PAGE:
Previously, I had a rant about the things that really p*ss me off in the world of SEND but today, in order to start the holidays for me with a more positive focus, I am writing about the things I love about life in the SEND Minefield. Yes there are some positives.
What I love about the SEND Minefield:
Other parents of children with SEND
Last time, I talked about the negative impact some parents can have but they are a small number of parents. The majority of parents get it, they know how difficult and tiring this life can be and they are your rocks. You know you can go into a group on Facebook or post on Twitter about having a sh*t experience and you will get support. Other parents helping to hold you up when you need it. Other parents making you laugh when they share their experiences. Other parents sharing their knowledge and experience, at no cost, just to help you out. Other parents pointing you to the right website or the best resource so you don’t have to search for hours. Other parents who know that you are more than just parent/carer of. Other parents who know that some days you just don’t want to be seen as inspirational. Other parents who relate to you and your experiences so you know you’re not alone. Other parents who totally appreciate that somedays PJs will be the uniform of the day.
I have made some amazing friends in this world. Parents who I know I can just say what I mean without worrying about it being seen in a negative way. Parents who are there for me, as a sounding board or to give advice, or just to have a giggle. Parents who share the courses they have taken, their contacts and leave their ego at the door. I am eternally grateful for these people (and so is my poor hubby who has to live with me)!
I am in a group of parents who blog their way through the minefield, partly as therapy but also to raise awareness. An inspiring group of parents. Possibly my favourite group on Facebook.
I follow some amazing parents on social media. Parents who always make me realise I can do this, because let’s be honest, we all have days/weeks/months when we question how we are going to carry on.
All of these parents rock and deserve all the accolades possible.
The Non-parents who give a sh*t
There are some people out there who amaze me at the hours they give up, often unpaid, to help families like ours. People who offer support, advice, information and sometimes an objective insight. Sometimes we need that objectivity, that calm voice of reason that says “perhaps this is not the best course of action – have you really thought this through?”.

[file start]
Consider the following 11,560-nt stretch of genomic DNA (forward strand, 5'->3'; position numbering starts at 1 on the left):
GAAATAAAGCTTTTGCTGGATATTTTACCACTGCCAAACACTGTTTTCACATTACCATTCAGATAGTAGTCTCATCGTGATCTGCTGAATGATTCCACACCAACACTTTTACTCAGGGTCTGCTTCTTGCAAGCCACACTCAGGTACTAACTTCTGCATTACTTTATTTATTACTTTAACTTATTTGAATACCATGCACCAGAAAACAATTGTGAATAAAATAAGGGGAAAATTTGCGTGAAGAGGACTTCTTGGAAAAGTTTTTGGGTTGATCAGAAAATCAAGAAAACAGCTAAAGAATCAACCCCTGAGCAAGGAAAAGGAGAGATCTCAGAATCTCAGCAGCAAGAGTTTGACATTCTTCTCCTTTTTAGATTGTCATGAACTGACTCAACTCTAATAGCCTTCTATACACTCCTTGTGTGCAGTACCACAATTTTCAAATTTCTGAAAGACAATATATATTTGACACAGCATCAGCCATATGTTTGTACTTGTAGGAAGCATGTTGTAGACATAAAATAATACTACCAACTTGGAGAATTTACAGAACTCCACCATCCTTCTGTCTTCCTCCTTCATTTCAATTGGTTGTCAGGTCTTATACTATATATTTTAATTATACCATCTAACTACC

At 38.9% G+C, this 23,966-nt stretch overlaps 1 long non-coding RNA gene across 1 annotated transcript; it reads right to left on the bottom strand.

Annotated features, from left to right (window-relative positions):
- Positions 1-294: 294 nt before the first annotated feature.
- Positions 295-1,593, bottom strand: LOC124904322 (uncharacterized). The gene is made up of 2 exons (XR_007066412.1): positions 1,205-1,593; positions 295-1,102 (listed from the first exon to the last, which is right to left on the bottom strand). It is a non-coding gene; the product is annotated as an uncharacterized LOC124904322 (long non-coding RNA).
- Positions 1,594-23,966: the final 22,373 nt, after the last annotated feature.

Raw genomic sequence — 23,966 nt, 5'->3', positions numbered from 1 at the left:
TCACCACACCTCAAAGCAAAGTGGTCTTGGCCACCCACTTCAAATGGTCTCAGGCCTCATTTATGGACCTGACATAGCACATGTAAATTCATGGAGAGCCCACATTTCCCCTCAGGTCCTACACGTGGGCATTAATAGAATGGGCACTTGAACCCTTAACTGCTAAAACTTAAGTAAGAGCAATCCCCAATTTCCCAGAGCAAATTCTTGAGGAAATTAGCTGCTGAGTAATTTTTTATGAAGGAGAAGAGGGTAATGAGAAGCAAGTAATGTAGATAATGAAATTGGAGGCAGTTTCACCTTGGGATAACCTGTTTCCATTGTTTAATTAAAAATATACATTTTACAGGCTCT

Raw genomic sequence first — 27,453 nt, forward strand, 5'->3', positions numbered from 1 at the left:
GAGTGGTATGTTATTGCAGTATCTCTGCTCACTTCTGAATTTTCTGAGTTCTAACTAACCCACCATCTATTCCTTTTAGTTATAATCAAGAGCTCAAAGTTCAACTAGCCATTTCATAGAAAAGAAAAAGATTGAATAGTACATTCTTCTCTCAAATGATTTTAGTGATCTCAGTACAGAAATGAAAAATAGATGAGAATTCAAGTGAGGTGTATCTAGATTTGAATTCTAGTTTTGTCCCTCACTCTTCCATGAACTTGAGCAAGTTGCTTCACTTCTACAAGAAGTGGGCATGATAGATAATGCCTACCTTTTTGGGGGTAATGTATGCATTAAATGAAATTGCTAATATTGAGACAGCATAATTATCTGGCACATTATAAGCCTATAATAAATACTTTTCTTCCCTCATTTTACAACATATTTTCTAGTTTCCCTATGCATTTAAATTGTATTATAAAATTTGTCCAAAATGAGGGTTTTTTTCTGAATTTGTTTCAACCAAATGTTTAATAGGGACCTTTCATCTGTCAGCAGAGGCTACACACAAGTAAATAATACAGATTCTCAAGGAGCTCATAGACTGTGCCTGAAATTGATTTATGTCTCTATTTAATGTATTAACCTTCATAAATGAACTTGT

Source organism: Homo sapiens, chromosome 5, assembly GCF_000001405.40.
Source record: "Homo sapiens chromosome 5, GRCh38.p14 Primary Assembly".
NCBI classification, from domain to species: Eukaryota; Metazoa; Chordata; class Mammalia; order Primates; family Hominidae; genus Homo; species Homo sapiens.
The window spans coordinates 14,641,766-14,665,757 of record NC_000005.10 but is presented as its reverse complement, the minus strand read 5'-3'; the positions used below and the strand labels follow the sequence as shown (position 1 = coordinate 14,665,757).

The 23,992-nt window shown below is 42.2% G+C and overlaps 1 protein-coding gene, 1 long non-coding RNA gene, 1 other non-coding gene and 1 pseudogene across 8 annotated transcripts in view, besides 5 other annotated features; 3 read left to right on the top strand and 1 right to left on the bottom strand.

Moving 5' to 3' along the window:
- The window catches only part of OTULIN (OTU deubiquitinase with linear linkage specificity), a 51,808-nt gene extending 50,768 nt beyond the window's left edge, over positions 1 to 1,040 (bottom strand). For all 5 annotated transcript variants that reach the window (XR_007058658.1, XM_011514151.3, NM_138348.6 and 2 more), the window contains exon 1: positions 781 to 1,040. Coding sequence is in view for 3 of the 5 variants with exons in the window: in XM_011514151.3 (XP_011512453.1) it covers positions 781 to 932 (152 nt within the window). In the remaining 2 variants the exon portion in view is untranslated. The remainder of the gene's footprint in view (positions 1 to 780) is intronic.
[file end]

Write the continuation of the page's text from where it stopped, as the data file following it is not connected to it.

There are practitioners working with our children and young people who are as keen for them to do well as we are. They can be teachers, speech therapists, SENCOs, occupational therapists, GPs, Neurologists, Psychologists, Academics, Barristers, even Lawyers (they are not all like Baker Small). Of course, there are bad practitioners out there, but there are bad people in every possible group, that’s real life.
The Sense of Humour
I love the sense of humour in this world. I love how so many families cope by using humour. I love that I spend as much time laughing with other parents as I do crying or ranting.
This doesn’t mean that any of it is a laughing matter but sometimes, the old adage of “if I don’t laugh, I will cry” is very true.
I love how this world helps you to put things into perspective. The things that used to keep me awake at night before I arrived here, don’t even enter on to my radar.
I no longer worry about the trivial, superficial aspects of life.
I no longer worry about being judged on appearance, income or job title. What a huge relief it is to let go of that.
I no longer feel the need to apologise for being me. I am a very chatty, very opinionated, quite amusing, very outspoken Northern bird with a well developed sense of humour.
This poor man deserves a medal. Not only does he get the pleasure of living with me, he also gets the chaos of life in the SEND Minefield every evening after a day at work. He is a hands on Dad who has never once shown the slightest hint of being disappointed or ashamed. He loves us all unconditionally. He supports me when I have one of my “ideas” and decide to get my laptop out at bedtime, he supports me when I decide to step down or move on from a project, he accepts that some evenings dinner may not appear unless he cooks it and he does it all with a look of amused acceptance.
Most importantly – my children
I bloody love my kids. I spend my days hugging my sides from laughing at their antics, crying tears of pleasure over their literal interpretations, crying tears of pride at their achievements and enjoying being mum to three such fantastic children.
Although as I write this, one of them has just come and sat next to me, smirked and then said “sorry, but better out than in”. So yes, sometimes it’s not always a bed of roses.
These three balls of energy have changed my life totally. My life was very different before they arrived but I don’t look back with regrets – wondering what may have been, I look at them and know that they changed me for the better. And if I am honest, as challenging as this role can be, I much prefer it.
My kids totally rock and I am grateful every single day that I am lucky enough to be their mum! As the saying goes “I wouldn’t change my children for the world but I would change the world for my children”
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